Five reports published by WateReuse Research Foundation

The WateReuse Research Foundation on 7 June 2011 announced five reports on the reclamation, recycling, reuse and desalination of water.

The reports were:

Evaluate Wetland Systems for Treated Wastewater to Meet Competing Effluent Quality Goals (WRF-05- 006)
The project aimed to develop a design and performance matrix for known pollutants in surface- flow and subsurface-flow constructed wetland systems. The project findings indicate that constructed wetlands can be used to consistently and cost effectively reduce concentrations of conventional pollutants remaining in reclaimed wastewaters and can also further reduce levels of certain wastewater-derived organic compounds.

Guidance on Links between Water Reclamation and Reuse and Regional Growth (WRF-06-016)
Water reclamation and reuse expand in tandem with regional growth, yet the specific links between the two processes are not well understood. This study, focused in Arizona, investigated the mutual influences between water reuse and growth. It found that water reuse remains largely a supply augmentation strategy, given the growth imperative, and only where regulations require groundwater sustainability is reuse viewed as a means to substitute existing uses. Also that perceptions of the desirability of growth influence respondents' views on the acceptability of reclaimed water for various uses. The project also considered the priorities and constraints for reuse and growth faced by water and reclaimed water managers and by decision makers in local and state agencies in Arizona.

Optimization of Advanced Oxidation Processes (AOP) for Water Reuse (WRF 06-012)
The use of indirect potable reuse (IPR) to augment and sustain water supplies is being actively evaluated to confront availability problems. The main goal of this study was to evaluate AOP performance from the perspective of the reactivity of hydroxyl radicals toward effluent organic matter (EfOM) and the effects on the efficiency of AOPs for micropollutant oxidation. The results from this study indicate that, depending on the specific properties of the EfOM (including molecular mass and polarity), AOP treatment could be optimized by varying conditions that are targeted for a specific water quality. The observed variability in EfOM reactivity also suggests that in some cases the efficacy of an AOP for micropollutant removal may be dependent on the changes to the EfOM.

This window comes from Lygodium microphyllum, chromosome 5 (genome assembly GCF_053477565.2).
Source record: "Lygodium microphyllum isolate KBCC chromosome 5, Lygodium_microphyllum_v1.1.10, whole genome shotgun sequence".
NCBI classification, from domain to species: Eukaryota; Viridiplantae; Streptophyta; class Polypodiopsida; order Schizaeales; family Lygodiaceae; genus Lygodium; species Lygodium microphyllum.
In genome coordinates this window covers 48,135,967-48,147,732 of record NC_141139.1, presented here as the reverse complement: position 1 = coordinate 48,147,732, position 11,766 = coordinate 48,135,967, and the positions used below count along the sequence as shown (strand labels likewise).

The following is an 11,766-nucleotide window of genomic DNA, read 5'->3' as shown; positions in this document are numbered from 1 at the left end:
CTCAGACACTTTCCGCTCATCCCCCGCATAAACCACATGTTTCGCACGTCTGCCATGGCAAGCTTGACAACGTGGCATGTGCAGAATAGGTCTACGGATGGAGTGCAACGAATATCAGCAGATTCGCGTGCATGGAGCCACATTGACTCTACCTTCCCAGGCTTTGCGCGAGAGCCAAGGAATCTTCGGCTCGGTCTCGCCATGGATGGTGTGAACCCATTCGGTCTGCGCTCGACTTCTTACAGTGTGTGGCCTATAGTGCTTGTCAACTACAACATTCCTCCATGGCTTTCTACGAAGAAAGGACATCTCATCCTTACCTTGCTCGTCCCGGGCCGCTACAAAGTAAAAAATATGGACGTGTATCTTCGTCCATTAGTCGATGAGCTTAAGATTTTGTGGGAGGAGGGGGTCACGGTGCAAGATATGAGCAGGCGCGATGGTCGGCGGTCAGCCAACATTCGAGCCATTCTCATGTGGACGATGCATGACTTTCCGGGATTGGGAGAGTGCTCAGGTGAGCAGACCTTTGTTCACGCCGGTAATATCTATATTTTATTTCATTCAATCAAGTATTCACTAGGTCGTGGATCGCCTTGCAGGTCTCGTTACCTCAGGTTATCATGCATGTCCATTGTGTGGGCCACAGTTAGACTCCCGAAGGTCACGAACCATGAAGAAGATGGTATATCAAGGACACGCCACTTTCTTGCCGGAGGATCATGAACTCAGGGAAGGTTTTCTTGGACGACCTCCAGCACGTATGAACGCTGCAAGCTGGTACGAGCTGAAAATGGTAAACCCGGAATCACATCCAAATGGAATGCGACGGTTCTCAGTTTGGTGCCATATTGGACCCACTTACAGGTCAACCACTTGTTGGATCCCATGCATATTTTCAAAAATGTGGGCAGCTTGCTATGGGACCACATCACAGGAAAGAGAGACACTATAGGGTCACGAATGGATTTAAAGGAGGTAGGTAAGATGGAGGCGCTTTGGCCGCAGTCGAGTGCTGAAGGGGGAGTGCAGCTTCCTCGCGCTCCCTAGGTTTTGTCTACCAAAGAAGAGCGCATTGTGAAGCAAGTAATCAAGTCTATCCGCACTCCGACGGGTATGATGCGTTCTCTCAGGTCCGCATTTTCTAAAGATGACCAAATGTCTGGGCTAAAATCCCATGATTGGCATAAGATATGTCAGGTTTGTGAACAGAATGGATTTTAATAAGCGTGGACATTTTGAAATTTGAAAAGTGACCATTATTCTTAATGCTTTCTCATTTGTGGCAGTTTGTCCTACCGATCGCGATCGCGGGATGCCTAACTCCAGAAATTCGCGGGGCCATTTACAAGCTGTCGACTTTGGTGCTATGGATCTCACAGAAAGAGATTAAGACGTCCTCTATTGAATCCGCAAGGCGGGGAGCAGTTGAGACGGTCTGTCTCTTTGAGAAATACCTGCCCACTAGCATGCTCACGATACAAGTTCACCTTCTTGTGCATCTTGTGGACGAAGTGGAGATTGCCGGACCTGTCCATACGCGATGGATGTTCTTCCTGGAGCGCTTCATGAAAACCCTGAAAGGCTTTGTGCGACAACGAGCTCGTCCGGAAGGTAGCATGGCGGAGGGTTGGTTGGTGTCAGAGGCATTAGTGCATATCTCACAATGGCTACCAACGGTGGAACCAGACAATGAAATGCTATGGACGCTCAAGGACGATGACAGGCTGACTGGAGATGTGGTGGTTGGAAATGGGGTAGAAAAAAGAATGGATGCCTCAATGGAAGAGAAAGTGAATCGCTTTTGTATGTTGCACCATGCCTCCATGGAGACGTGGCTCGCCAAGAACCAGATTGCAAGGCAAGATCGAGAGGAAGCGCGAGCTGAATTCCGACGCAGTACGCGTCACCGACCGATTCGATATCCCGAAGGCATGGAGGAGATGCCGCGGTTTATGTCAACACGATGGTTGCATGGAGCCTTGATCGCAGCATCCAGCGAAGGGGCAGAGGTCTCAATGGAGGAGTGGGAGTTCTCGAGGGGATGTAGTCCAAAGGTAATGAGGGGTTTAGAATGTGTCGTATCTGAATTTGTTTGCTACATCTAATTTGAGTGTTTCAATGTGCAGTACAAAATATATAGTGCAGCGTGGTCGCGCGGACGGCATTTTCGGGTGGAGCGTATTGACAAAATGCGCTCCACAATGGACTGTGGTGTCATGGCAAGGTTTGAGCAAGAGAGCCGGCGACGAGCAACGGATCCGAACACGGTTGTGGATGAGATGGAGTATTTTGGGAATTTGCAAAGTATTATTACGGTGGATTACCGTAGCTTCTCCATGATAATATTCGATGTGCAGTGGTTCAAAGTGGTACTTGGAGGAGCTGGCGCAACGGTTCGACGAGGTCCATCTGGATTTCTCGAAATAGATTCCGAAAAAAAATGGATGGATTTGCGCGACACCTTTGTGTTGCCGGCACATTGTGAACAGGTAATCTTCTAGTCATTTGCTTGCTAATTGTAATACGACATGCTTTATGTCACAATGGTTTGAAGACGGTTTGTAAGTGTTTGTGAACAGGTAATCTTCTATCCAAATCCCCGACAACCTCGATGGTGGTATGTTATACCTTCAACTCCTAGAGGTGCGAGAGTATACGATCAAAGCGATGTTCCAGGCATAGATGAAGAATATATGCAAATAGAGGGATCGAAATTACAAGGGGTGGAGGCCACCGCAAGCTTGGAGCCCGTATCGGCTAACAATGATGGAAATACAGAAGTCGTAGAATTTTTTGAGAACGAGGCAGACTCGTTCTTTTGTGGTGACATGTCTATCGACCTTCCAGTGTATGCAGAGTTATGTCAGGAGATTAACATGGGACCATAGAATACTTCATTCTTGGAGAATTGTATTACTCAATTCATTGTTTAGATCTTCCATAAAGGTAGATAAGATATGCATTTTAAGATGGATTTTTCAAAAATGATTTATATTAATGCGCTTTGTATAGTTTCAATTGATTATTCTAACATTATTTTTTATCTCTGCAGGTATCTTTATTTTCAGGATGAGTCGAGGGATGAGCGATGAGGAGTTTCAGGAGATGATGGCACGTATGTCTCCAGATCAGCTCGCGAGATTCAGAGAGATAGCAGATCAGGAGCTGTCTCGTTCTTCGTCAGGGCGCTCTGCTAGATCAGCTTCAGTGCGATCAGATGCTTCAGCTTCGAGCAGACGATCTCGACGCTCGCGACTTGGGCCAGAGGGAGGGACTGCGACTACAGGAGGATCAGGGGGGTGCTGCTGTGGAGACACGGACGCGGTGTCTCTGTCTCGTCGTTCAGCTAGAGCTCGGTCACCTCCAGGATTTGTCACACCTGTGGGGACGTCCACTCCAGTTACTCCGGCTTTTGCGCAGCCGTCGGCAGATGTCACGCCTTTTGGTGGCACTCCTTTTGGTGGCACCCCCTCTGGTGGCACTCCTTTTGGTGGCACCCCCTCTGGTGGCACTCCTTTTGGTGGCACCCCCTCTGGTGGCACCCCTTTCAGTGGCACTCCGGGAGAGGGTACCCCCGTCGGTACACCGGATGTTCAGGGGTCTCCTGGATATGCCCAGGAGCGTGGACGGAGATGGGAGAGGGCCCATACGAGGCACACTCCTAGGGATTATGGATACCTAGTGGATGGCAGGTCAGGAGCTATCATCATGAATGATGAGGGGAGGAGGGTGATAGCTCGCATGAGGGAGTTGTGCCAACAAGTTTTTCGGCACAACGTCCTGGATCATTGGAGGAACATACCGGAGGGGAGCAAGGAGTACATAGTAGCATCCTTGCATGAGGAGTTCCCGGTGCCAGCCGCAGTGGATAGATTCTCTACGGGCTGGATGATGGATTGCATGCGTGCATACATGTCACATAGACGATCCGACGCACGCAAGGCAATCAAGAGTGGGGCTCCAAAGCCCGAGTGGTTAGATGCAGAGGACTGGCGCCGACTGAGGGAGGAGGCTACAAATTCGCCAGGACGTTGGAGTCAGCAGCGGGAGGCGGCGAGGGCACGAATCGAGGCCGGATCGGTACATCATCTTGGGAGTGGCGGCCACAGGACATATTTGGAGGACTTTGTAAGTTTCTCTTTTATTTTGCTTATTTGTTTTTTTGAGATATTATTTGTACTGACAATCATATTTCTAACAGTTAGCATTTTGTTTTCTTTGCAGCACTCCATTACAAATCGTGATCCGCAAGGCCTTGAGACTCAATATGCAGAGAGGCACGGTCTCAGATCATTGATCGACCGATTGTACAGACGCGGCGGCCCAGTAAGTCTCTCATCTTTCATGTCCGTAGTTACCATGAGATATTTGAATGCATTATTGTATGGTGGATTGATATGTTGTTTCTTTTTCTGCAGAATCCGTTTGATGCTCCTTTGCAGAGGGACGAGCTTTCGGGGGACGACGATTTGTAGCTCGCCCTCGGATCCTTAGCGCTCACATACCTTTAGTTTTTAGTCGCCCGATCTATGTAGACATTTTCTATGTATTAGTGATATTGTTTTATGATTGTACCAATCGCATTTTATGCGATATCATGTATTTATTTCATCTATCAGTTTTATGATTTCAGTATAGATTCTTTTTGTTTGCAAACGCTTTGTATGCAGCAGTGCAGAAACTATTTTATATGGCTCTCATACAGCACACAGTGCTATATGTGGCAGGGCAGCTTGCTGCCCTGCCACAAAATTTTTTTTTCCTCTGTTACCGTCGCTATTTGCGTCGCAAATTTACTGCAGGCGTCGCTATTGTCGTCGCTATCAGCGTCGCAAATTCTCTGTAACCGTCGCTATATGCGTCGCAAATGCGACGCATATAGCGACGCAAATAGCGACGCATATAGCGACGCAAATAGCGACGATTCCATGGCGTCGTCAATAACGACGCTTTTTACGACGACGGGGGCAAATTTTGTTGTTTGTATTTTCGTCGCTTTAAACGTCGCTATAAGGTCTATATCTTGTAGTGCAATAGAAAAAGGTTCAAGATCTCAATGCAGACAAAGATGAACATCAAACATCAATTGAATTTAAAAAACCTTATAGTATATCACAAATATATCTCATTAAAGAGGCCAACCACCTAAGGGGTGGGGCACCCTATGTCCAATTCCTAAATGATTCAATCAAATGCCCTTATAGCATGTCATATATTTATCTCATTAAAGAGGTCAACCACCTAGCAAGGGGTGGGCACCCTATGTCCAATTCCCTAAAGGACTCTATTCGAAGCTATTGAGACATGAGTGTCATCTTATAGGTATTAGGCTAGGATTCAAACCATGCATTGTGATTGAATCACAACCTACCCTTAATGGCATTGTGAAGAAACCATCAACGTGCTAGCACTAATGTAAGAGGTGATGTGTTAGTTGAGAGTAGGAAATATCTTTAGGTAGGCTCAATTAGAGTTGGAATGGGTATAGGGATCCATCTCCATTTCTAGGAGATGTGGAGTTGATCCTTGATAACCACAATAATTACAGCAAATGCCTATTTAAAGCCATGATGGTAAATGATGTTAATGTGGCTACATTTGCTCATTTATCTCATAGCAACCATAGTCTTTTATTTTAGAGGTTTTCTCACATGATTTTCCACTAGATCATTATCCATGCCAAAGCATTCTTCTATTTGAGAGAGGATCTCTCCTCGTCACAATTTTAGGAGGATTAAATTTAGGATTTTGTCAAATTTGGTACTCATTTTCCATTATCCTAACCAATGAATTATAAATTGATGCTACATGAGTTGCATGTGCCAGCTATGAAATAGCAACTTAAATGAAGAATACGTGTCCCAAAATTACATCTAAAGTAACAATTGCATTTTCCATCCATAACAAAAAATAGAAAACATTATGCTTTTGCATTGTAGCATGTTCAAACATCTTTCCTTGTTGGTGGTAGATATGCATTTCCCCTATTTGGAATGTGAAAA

Combining UV and Chlorination for Reclaimed Water Disinfection (WRF-06-015)
Combining disinfectants has recently attracted increasing attention, because of benefits such as disinfection of a wider range of pathogens, improved reliability through redundancy, reduced disinfection byproducts, and potential cost savings. Because chlorine and ultraviolet (UV) radiation are the most common disinfectants used at wastewater treatment plants, and because each method has specific disinfection and reaction mechanisms, research was undertaken to evaluate the combination of UV with either free chlorine or chloramines for disinfection of recycled water. The results indicate that UV combined with chloramines can achieve median total coliform levels below 2 CFU/100 mL and 5-log poliovirus inactivation; the UV/chlorine-ammonia process also generally provided 5-log MS2 inactivation, but the UV/ammonia-chlorine process provided <4-log MS2 inactivation. Free chlorine was a more effective disinfectant than chloramines. Combined UV/free chlorine provided 5-log inactivation of poliovirus and MS2, and median total coliform levels below 2 CFU/100 mL in most of the bench- and pilot-scale experiments.

Talking about Water: Vocabulary and Images that Support Informed Decisions about Water Recycling and Desalination (WRF 07-003)
This research project investigated how the images and words used to communicate with the public can affect their acceptance of water reclamation and desalination projects. After synthesizing the findings, the research team developed a glossary that can be used in communicating about water projects, including reuse and desalination. In addition, they have developed some recommendations for the water community to improve communication and public acceptance. Appendices of background research information is included on a CD-ROM. The glossary developed by the research team is available as an interactive tool at www.athirstyplanet.com.


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